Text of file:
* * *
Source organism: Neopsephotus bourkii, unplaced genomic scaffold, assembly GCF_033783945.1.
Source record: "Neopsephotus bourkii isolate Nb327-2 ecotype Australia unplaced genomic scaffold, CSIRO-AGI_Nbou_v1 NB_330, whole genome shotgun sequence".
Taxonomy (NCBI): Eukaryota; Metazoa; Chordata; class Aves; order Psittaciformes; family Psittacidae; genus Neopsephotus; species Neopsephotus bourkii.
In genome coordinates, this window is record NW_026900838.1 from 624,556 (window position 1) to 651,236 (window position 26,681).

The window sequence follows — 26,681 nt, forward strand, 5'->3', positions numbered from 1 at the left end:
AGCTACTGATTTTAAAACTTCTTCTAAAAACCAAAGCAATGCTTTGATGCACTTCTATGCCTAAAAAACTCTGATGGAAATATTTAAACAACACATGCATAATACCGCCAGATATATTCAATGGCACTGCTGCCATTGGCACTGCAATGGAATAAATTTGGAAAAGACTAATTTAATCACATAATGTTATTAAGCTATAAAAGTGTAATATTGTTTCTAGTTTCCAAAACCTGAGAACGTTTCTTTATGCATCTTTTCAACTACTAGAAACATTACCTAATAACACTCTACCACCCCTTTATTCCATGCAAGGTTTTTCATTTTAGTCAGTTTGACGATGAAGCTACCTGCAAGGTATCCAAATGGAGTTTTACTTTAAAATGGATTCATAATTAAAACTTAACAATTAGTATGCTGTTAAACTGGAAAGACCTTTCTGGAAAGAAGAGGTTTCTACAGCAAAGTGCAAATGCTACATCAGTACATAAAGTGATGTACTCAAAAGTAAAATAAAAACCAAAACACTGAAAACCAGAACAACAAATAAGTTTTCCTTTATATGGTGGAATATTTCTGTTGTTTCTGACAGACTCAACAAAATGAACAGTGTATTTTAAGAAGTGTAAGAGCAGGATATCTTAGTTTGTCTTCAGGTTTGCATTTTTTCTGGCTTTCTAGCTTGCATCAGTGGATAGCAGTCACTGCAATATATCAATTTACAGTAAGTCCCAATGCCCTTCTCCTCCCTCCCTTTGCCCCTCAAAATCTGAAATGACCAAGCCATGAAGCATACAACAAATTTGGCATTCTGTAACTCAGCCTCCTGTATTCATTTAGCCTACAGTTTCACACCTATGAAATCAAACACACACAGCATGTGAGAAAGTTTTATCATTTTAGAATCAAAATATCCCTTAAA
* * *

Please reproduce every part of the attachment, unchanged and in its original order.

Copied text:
Source organism: Neopsephotus bourkii, unplaced genomic scaffold, assembly GCF_033783945.1.
Source record: "Neopsephotus bourkii isolate Nb327-2 ecotype Australia unplaced genomic scaffold, CSIRO-AGI_Nbou_v1 NB_330, whole genome shotgun sequence".
Taxonomy (NCBI): Eukaryota; Metazoa; Chordata; class Aves; order Psittaciformes; family Psittacidae; genus Neopsephotus; species Neopsephotus bourkii.
In genome coordinates, this window is record NW_026900838.1 from 624,556 (window position 1) to 651,236 (window position 26,681).

The window sequence follows — 26,681 nt, forward strand, 5'->3', positions numbered from 1 at the left end:
AGCTACTGATTTTAAAACTTCTTCTAAAAACCAAAGCAATGCTTTGATGCACTTCTATGCCTAAAAAACTCTGATGGAAATATTTAAACAACACATGCATAATACCGCCAGATATATTCAATGGCACTGCTGCCATTGGCACTGCAATGGAATAAATTTGGAAAAGACTAATTTAATCACATAATGTTATTAAGCTATAAAAGTGTAATATTGTTTCTAGTTTCCAAAACCTGAGAACGTTTCTTTATGCATCTTTTCAACTACTAGAAACATTACCTAATAACACTCTACCACCCCTTTATTCCATGCAAGGTTTTTCATTTTAGTCAGTTTGACGATGAAGCTACCTGCAAGGTATCCAAATGGAGTTTTACTTTAAAATGGATTCATAATTAAAACTTAACAATTAGTATGCTGTTAAACTGGAAAGACCTTTCTGGAAAGAAGAGGTTTCTACAGCAAAGTGCAAATGCTACATCAGTACATAAAGTGATGTACTCAAAAGTAAAATAAAAACCAAAACACTGAAAACCAGAACAACAAATAAGTTTTCCTTTATATGGTGGAATATTTCTGTTGTTTCTGACAGACTCAACAAAATGAACAGTGTATTTTAAGAAGTGTAAGAGCAGGATATCTTAGTTTGTCTTCAGGTTTGCATTTTTTCTGGCTTTCTAGCTTGCATCAGTGGATAGCAGTCACTGCAATATATCAATTTACAGTAAGTCCCAATGCCCTTCTCCTCCCTCCCTTTGCCCCTCAAAATCTGAAATGACCAAGCCATGAAGCATACAACAAATTTGGCATTCTGTAACTCAGCCTCCTGTATTCATTTAGCCTACAGTTTCACACCTATGAAATCAAACACACACAGCATGTGAGAAAGTTTTATCATTTTAGAATCAAAATATCCCTTAAA